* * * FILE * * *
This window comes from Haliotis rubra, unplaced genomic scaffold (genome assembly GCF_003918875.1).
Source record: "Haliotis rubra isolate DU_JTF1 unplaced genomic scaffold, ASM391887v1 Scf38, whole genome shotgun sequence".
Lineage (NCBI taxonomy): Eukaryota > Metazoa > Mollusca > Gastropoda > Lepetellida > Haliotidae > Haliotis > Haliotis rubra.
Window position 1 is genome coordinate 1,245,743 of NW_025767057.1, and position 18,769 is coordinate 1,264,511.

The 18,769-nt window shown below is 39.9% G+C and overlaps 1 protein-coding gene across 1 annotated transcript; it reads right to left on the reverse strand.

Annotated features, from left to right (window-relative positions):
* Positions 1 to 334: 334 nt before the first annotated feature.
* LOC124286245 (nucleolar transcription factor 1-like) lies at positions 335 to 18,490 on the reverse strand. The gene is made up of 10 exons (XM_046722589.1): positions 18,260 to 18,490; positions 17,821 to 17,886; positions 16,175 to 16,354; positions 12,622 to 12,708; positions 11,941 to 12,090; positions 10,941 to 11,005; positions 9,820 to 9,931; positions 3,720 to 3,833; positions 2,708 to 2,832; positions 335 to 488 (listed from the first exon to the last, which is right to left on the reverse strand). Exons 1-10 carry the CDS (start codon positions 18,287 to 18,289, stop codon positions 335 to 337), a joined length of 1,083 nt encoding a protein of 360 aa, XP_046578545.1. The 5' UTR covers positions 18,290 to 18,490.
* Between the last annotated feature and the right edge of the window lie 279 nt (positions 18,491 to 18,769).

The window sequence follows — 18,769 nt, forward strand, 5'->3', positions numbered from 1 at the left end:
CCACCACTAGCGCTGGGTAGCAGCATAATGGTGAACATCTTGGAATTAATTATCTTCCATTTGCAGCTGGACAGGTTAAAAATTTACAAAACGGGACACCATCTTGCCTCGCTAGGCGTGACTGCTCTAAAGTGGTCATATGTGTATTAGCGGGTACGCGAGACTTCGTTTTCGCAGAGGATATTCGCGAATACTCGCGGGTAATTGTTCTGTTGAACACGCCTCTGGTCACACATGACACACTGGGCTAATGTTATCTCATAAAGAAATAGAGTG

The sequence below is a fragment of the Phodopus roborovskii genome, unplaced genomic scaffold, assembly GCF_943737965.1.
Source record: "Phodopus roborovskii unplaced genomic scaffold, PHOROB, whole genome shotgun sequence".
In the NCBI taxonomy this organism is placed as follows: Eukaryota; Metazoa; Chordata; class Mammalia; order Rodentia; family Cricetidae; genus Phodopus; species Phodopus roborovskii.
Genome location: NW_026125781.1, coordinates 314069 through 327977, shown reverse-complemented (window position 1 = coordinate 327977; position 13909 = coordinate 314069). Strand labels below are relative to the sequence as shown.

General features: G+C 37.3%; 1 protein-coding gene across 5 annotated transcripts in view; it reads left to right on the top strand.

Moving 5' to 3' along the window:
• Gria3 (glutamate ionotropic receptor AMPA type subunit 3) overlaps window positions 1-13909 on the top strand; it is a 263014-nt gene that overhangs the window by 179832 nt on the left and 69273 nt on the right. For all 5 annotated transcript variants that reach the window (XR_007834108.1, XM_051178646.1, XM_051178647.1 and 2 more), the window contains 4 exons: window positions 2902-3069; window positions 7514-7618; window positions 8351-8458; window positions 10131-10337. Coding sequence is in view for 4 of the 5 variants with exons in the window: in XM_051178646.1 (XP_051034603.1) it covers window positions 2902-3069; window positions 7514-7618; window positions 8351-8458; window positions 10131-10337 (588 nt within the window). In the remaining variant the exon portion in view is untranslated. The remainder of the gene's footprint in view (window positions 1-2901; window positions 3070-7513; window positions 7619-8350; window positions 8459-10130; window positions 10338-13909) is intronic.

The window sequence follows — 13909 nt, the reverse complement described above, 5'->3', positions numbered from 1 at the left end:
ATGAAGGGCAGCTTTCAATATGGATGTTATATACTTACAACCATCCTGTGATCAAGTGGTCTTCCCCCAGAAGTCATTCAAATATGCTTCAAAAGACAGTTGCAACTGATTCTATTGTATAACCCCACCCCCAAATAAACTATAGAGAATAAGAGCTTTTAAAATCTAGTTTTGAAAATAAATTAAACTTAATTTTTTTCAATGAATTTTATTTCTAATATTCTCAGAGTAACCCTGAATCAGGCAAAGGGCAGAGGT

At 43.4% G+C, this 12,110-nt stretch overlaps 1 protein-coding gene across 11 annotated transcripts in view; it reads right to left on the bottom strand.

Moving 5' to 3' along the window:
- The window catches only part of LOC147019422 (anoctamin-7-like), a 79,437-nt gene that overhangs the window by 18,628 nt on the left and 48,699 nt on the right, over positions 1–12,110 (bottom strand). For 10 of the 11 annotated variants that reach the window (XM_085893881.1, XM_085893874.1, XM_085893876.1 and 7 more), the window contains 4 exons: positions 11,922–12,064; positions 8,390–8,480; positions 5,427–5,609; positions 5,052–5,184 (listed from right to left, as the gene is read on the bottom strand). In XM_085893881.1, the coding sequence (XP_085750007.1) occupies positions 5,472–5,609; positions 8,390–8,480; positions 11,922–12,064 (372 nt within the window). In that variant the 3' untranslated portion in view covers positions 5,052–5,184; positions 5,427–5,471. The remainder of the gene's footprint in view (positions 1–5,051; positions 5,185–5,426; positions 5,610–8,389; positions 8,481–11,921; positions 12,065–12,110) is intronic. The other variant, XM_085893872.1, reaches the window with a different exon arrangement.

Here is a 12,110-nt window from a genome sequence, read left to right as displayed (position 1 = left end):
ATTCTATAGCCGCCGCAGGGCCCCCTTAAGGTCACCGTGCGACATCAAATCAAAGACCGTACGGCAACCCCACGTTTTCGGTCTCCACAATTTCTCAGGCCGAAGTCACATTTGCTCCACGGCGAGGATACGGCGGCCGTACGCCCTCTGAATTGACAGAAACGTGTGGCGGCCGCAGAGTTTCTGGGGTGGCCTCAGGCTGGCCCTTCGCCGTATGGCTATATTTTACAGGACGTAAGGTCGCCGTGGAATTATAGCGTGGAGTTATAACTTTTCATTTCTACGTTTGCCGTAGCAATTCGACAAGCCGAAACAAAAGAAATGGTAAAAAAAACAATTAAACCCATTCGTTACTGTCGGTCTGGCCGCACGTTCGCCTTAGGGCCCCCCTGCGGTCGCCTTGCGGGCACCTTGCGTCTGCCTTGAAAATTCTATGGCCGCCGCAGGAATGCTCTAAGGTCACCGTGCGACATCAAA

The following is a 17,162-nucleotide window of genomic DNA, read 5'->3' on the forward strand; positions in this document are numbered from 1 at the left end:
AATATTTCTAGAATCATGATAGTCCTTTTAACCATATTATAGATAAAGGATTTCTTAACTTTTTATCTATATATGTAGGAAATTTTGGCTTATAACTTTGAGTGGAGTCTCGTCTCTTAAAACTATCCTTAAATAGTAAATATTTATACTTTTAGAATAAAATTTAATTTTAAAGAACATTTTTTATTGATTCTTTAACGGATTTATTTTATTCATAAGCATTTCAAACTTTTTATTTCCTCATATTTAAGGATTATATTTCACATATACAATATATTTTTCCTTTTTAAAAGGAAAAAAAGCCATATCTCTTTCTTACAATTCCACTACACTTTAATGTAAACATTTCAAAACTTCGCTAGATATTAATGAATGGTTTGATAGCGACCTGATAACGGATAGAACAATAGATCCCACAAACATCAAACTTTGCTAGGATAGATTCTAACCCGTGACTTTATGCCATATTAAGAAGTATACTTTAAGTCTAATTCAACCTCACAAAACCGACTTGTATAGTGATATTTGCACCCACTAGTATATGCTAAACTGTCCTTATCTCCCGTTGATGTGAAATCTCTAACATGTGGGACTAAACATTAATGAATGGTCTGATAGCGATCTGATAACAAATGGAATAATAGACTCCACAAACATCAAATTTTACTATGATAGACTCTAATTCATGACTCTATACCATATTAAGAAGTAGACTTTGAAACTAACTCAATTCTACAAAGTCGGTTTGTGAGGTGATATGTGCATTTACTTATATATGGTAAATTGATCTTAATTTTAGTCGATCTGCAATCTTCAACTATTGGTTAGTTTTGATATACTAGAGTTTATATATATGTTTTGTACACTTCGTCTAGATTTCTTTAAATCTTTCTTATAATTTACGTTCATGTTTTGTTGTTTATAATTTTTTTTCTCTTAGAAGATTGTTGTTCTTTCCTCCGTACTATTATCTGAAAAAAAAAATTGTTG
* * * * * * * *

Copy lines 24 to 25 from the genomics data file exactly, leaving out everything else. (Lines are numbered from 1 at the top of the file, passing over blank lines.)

Here is a 12,110-nt window from a genome sequence, read left to right as displayed (position 1 = left end):
ATTCTATAGCCGCCGCAGGGCCCCCTTAAGGTCACCGTGCGACATCAAATCAAAGACCGTACGGCAACCCCACGTTTTCGGTCTCCACAATTTCTCAGGCCGAAGTCACATTTGCTCCACGGCGAGGATACGGCGGCCGTACGCCCTCTGAATTGACAGAAACGTGTGGCGGCCGCAGAGTTTCTGGGGTGGCCTCAGGCTGGCCCTTCGCCGTATGGCTATATTTTACAGGACGTAAGGTCGCCGTGGAATTATAGCGTGGAGTTATAACTTTTCATTTCTACGTTTGCCGTAGCAATTCGACAAGCCGAAACAAAAGAAATGGTAAAAAAAACAATTAAACCCATTCGTTACTGTCGGTCTGGCCGCACGTTCGCCTTAGGGCCCCCCTGCGGTCGCCTTGCGGGCACCTTGCGTCTGCCTTGAAAATTCTATGGCCGCCGCAGGAATGCTCTAAGGTCACCGTGCGACATCAAA